We look at the Job Support Scheme and how it will work following The Chancellor's announcement relating to the Winter Economy Plan.
- As part of the Winter Economy Plan, JSS is a scheme introduced to combat the inevitable job losses that will ensue once the furlough scheme comes to an end at the end of October 2020.
- The Chancellor emphasised that the JSS is different to the furlough scheme as it targets support on those businesses that need it most and is designed to protect viable jobs in businesses who are facing lower demand over the winter months due to Covid-19, with the aim of keeping employees attached to the workforce.
- Employers will continue to pay their employees for time worked, but the burden of hours not worked will be split between the employer and the government (through wage support) and the employee (through a wage reduction), and the employee will keep their job.
- The scheme will begin on 1 November 2020 and continue for six months until the end of April 2021.
- Large businesses will have to meet a financial assessment test, so that the scheme is only available to those whose turnover is lower now than before experiencing difficulties from Covid-19. The government also expects that large employers using the JSS will not be making capital distributions, such as dividend payments or share buybacks whilst accessing the grant. There will be no financial assessment test for small and medium enterprises (SMEs).
- There is no requirement for employers to have used the furlough scheme in order to take advantage of the JSS. Employers using the JSS can also take advantage of the Job Retention Bonus Scheme which is being introduced after the end of furlough scheme.
- During the period in which any employer is using JSS, they cannot make employees whose salaries are being supported by the scheme redundant or put them on notice of redundancy. This is one of the key differences between JSS and the furlough scheme.
- Employers "must agree the new short-time working arrangements with their staff, make any changes to the employment contract by agreement and notify the employee in writing". This is a clear indication that the reduction in hours must be agreed by the employee and this must be put in writing and notified to the employee.
- Another key difference with the furlough scheme is that the payment being supported by JSS will be paid "in arrears". This marks a crucial departure from the furlough scheme which allows employers to submit their claim 14 days in advance of their payroll. According to the Treasury Factsheet, "Grants can only be used as reimbursement for wage costs actually incurred". This will likely reduce the scope for fraudulent use of the scheme.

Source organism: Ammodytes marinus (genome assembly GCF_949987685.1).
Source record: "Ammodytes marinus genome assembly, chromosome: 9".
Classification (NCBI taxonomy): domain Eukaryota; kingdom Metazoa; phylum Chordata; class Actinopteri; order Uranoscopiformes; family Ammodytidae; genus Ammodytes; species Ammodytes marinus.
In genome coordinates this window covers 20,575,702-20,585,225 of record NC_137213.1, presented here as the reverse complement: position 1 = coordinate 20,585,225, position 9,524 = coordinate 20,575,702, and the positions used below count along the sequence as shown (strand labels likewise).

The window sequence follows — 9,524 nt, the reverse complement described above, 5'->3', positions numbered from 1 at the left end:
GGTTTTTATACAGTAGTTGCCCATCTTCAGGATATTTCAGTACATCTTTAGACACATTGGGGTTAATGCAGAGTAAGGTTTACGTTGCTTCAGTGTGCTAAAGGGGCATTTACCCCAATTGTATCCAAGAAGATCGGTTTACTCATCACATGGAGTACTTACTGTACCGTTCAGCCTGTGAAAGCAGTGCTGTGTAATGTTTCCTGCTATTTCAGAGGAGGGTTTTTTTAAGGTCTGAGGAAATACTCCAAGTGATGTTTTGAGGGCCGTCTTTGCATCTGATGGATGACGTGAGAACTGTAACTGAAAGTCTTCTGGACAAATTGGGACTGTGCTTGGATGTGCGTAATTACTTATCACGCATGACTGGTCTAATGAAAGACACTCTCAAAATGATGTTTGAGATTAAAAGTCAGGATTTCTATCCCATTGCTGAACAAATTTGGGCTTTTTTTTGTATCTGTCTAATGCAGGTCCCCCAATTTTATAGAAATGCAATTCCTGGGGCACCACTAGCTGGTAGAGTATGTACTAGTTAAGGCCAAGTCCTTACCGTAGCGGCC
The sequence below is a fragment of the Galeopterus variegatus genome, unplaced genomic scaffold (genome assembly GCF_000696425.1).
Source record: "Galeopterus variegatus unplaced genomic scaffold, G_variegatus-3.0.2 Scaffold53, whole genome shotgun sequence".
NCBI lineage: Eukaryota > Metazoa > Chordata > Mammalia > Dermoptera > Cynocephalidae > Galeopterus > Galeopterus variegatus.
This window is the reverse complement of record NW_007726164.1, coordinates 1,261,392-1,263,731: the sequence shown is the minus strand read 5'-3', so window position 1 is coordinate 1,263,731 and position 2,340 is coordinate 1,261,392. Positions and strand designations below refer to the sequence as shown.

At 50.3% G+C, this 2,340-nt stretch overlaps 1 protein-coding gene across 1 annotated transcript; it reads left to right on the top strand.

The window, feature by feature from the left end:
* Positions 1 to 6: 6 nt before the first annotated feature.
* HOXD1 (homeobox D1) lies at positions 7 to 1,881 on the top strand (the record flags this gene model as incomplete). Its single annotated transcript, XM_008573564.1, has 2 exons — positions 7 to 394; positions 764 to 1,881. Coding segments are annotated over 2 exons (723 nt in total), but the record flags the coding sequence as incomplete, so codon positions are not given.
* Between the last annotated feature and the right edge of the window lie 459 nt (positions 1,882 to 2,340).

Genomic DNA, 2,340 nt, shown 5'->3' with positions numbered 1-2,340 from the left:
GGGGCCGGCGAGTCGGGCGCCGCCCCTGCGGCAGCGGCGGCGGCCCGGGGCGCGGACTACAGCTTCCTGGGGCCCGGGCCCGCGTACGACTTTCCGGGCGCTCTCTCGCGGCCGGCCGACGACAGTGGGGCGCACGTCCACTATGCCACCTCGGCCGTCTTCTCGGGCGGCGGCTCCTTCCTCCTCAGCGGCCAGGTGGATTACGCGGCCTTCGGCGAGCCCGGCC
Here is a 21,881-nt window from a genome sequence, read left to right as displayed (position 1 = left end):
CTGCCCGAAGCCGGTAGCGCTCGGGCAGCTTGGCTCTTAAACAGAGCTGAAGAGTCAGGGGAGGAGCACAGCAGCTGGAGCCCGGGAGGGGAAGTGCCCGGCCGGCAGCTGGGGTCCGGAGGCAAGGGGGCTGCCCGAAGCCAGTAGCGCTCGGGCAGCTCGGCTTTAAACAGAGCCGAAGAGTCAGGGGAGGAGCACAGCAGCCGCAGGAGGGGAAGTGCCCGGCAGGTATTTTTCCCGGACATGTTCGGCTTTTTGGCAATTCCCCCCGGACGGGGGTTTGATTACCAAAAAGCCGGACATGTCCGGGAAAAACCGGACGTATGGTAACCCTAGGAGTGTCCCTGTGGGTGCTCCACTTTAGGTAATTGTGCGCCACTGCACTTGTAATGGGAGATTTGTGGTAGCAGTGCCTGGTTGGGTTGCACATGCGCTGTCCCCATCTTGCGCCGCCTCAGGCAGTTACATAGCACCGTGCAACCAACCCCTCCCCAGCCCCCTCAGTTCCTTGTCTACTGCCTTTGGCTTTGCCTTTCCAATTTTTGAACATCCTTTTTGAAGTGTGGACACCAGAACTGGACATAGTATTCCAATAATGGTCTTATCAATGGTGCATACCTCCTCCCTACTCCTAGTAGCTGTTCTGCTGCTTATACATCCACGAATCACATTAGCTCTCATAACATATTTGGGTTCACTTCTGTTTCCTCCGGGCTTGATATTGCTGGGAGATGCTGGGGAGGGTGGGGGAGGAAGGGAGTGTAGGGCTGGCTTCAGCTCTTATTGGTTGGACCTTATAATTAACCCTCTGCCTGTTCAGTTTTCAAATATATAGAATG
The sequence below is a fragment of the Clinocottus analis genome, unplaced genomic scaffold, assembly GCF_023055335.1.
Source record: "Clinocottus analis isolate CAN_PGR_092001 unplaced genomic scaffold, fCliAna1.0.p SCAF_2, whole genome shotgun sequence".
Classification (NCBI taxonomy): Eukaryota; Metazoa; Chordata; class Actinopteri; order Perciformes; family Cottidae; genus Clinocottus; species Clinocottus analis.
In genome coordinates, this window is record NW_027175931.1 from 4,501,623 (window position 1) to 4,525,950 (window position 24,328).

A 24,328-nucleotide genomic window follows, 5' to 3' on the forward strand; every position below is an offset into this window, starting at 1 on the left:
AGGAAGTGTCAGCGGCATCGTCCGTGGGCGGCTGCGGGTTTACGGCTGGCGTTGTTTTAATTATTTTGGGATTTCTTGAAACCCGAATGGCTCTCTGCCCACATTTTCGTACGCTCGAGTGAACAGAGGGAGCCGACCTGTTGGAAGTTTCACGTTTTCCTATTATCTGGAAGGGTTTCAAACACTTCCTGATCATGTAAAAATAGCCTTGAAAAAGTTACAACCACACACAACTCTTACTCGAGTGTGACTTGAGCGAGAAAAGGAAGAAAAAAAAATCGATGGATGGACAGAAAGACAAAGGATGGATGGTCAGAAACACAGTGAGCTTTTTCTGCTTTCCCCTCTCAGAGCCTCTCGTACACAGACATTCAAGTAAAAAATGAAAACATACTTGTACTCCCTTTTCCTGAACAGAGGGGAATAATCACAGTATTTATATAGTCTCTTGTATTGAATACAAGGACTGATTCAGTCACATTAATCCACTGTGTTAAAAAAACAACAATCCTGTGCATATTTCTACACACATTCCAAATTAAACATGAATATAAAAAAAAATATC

How will it work?
- For the first three months of the scheme, an eligible employee must work at least 33% of their usual hours. However, after three months, the government will consider whether to increase this, when the minimum hours threshold may increase.
- For the time worked, the employee must be paid their normal contracted wage. For the time not worked, the employee will be paid up to two-thirds of their usual wage, each third being funded by the government and the employer. The government's contribution per month will be capped at £697.92.
- The calculations for “usual wages” will follow a similar methodology as used for the Coronavirus Job Retention Scheme, with full details to be set out in guidance to follow. Employees who have previously been furloughed will have their underlying usual pay and/or hours used to calculate usual wages, not the amount they were paid whilst on furlough.
- Employees must be on an employer's PAYE payroll on or before 23 September 2020 meaning an RTI submission to HMRC must have been made on or before 23 September 2020.
- The grant will not cover Class 1 employer NICs or pension contributions, which will remain payable by the employer.
- Employers can rotate staff in and out of JSS which means employees do not have to work the same working pattern each month but each short-time working arrangement must cover a minimum of seven days.
- A worked example is included in the Treasury factsheet, as well as a useful table which summarises what percentage of payments will be due from the employer and the government where an employee is working 33%, 40%, 50%, 60% or 70% of their usual hours.
- According to the Treasury Factsheet, detailed guidance is to be published shortly.
- We will keep you fully posted in the coming days.